United States District Court, E.D. Washington
ORDER DENYING DEFENDANT SMITH'S MOTION TO DISMISS FOR BREACH OF ATTORNEY CLIENT PRIVILEGE
ROSANNA MALOUF PETERSON, Chief District Judge.
BEFORE THE COURT is Defendant Louis Daniel Smith's "Motion to Dismiss For Breach of Attorney Client Privilege or, in the Alternative, to Suppress the Fruits of the Google Warrant as Tainted Evidence, " ECF No. 323. The motion was heard without oral argument. Defendant Smith is appearing in this matter pro se.  Christopher Parisi has appeared on behalf of the Government. The Court has considered the briefing and the file, and is fully informed.
Defendant Smith complains that privileged communications between himself and putative counsel Nancy Lord were swept up in material that Google, Inc., provided to the Government in response to a search warrant issued June 30, 2011. Defendant Smith further alleges that the Government failed to properly shield the trial team from the alleged privileged material. According to Defendant Smith, this resulted in a violation of his Sixth Amendment right to counsel, and dismissal of the Indictment is an appropriate remedy.
The Ninth Circuit has held that a defendant who argues that the government violated his Sixth Amendment right to counsel by obtaining privileged information about the defendant's trial strategy must make a "prima facie showing of prejudice." United States v. Danielson, 325 F.3d 1054, 1071 (9th Cir. 2003) (discussing United States v. Mastroianni, 749 F.2d 900, 907-08 (1st Cir. 1984)). Establishing a prima facie case of prejudice requires showing that a government informant "acted affirmatively to intrude into the attorney-client relationship and thereby to obtain the privileged information." Id. Once such a prima facie case is established, "the burden shifts to the government to show that there has been... no prejudice to the defendant as a result of these communications." Id. (quoting Mastroianni, 749 F.2d at 908) (alteration in Danielson ). The government bears a "heavy burden" in showing lack of prejudice once the defendant has made out a prima facie case. Id.
In Danielson, the court noted that a prosecution team could insulate itself from inadvertently obtained trial strategy information by screening and segregation of offending information conducted by an unaffiliated person. Id. at 1072-73. The Danielson court found that the defendant had made a prima facie showing of prejudice where the evidence demonstrated that the government deliberately sent its informant to obtain information from the defendant and the prosecution team made "no attempt" to insulate itself from trial strategy information obtained from the informant. Id. at 1073-74.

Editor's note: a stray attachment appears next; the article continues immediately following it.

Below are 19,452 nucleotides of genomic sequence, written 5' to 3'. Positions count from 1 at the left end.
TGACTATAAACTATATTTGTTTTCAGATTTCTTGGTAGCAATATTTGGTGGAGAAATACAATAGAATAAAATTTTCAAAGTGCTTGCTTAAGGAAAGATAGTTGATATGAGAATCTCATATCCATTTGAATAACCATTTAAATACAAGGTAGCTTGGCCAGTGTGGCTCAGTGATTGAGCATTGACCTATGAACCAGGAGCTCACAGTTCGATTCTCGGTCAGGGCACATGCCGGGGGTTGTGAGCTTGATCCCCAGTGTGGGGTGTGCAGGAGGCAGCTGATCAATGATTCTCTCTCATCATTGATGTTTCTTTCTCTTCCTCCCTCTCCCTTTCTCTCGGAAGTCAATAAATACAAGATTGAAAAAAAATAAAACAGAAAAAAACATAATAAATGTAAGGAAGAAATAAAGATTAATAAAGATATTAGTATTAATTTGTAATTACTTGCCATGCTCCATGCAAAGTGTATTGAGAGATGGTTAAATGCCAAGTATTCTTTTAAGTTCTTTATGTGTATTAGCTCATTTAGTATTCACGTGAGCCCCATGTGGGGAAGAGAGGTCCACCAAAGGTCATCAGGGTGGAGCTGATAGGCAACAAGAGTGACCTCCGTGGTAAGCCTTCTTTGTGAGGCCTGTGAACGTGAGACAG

The record in this case demonstrates that the Government employed a Department of Justice Trial Attorney who is unaffiliated with the prosecution team, Kathryn Drenning, to screen and segregate potentially privileged information. Ms. Drenning in fact reviewed the material obtained through the Google search warrant and separated out potentially privileged communications, including emails between Defendant Smith and his putative attorney. Ms. Drenning informed the Court and the Defendants that such information had been screened out. ECF No. 32. A special master was appointed at the suggestion of the parties, including the Government, to review whether the materials were in fact privileged. ECF No. 198. The documents that were deemed privilege have not been revealed to the trial team.
Defendant Smith complains that Ms. Drenning, despite not being a member of the prosecution team in this case, is an attorney for the Department of Justice and thus works closely with members of the prosecution team on other matters. Defendant Smith speculates that Ms. Drenning and investigating agents have an interest in the outcome of this case and will improperly convey privileged information to the prosecution team despite the firewall employed by the Government. The Court finds that such unsubstantiated arguments fall short of establishing a prima facie case that the government affirmatively intruded into the attorney-client relationship to obtain privileged information for the prosecution. See Danielson, 325 F.3d at 1071.
Perhaps recognizing that he cannot make out a prima facie case of prejudice under Danielson, Defendant Smith argues that the court should instead apply a per se rule where merely showing that the prosecution possesses trial strategy information would constitute sufficient proof of prejudice. In support of this per se rule, Defendant Smith relies upon Briggs v. Goodwin, 698 F.2d 486, 494-95 (D.C. Cir. 1983), where the D.C. Circuit Court of Appeals held that "[m]ere possession by the prosecution of otherwise confidential knowledge about the defense's strategy or position is sufficient in itself to establish detriment to the criminal defendant."
Yet the Ninth Circuit explicitly rejected Briggs ' per se rule in Danielson, instead choosing to adopt the First Circuit's rule that a defendant must show actual prejudice by making out a prima facie case. Danielson, 325 F.3d at 1070-71 (discussing Briggs, 698 F.3d at 494-95; Mastroianni, 749 F.2d at 907-08). Defendant Smith contends that the test adopted by the Ninth Circuit in Danielson is insufficient to adequately protect a criminal defendant's Sixth Amendment right to counsel and posits that "[p]heraps it is time to revisit Danielson. " ECF No. 340 at 4. However, this Court is bound by Ninth Circuit precedent and finds that under the Danielson rule, Defendant Smith has not made out a prima facie case of prejudice.
Accordingly, IT IS HEREBY ORDERED that Defendant Louis Daniel Smith's "Motion to Dismiss For Breach of Attorney Client Privilege or, in the Alternative, to Suppress the Fruits of the Google Warrant as Tainted Evidence, " ECF No. 323, is DENIED.
The District Court Clerk is directed to enter this Order and to provide copies to counsel and pro se ...